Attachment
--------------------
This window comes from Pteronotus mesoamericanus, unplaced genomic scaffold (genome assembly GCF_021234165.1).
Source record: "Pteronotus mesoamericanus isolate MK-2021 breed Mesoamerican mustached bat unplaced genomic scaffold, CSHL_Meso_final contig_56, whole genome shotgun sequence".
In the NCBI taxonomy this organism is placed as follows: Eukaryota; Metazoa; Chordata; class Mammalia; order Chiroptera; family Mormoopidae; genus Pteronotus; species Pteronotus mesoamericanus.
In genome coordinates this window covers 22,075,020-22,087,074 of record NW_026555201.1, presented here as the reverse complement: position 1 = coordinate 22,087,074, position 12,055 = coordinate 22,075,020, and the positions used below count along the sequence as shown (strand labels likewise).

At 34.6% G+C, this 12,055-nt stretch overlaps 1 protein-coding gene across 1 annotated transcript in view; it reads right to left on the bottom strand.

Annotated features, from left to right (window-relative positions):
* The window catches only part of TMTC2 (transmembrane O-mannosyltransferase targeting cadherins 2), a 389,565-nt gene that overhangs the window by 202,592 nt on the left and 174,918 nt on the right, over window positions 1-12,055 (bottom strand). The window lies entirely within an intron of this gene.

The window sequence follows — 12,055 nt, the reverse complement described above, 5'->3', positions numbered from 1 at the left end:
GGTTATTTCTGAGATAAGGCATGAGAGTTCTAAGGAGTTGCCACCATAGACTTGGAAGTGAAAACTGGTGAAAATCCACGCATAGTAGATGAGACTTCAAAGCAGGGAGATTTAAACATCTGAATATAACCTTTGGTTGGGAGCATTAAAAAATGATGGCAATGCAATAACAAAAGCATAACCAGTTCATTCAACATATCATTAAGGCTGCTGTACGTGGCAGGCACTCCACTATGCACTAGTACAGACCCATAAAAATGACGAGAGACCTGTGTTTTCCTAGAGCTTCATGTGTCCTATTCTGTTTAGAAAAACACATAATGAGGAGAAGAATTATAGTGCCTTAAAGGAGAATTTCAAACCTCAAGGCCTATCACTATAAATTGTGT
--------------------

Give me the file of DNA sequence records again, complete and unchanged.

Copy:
This window comes from Pteronotus mesoamericanus, unplaced genomic scaffold (genome assembly GCF_021234165.1).
Source record: "Pteronotus mesoamericanus isolate MK-2021 breed Mesoamerican mustached bat unplaced genomic scaffold, CSHL_Meso_final contig_56, whole genome shotgun sequence".
In the NCBI taxonomy this organism is placed as follows: Eukaryota; Metazoa; Chordata; class Mammalia; order Chiroptera; family Mormoopidae; genus Pteronotus; species Pteronotus mesoamericanus.
In genome coordinates this window covers 22,075,020-22,087,074 of record NW_026555201.1, presented here as the reverse complement: position 1 = coordinate 22,087,074, position 12,055 = coordinate 22,075,020, and the positions used below count along the sequence as shown (strand labels likewise).

At 34.6% G+C, this 12,055-nt stretch overlaps 1 protein-coding gene across 1 annotated transcript in view; it reads right to left on the bottom strand.

Annotated features, from left to right (window-relative positions):
* The window catches only part of TMTC2 (transmembrane O-mannosyltransferase targeting cadherins 2), a 389,565-nt gene that overhangs the window by 202,592 nt on the left and 174,918 nt on the right, over window positions 1-12,055 (bottom strand). The window lies entirely within an intron of this gene.

The window sequence follows — 12,055 nt, the reverse complement described above, 5'->3', positions numbered from 1 at the left end:
GGTTATTTCTGAGATAAGGCATGAGAGTTCTAAGGAGTTGCCACCATAGACTTGGAAGTGAAAACTGGTGAAAATCCACGCATAGTAGATGAGACTTCAAAGCAGGGAGATTTAAACATCTGAATATAACCTTTGGTTGGGAGCATTAAAAAATGATGGCAATGCAATAACAAAAGCATAACCAGTTCATTCAACATATCATTAAGGCTGCTGTACGTGGCAGGCACTCCACTATGCACTAGTACAGACCCATAAAAATGACGAGAGACCTGTGTTTTCCTAGAGCTTCATGTGTCCTATTCTGTTTAGAAAAACACATAATGAGGAGAAGAATTATAGTGCCTTAAAGGAGAATTTCAAACCTCAAGGCCTATCACTATAAATTGTGT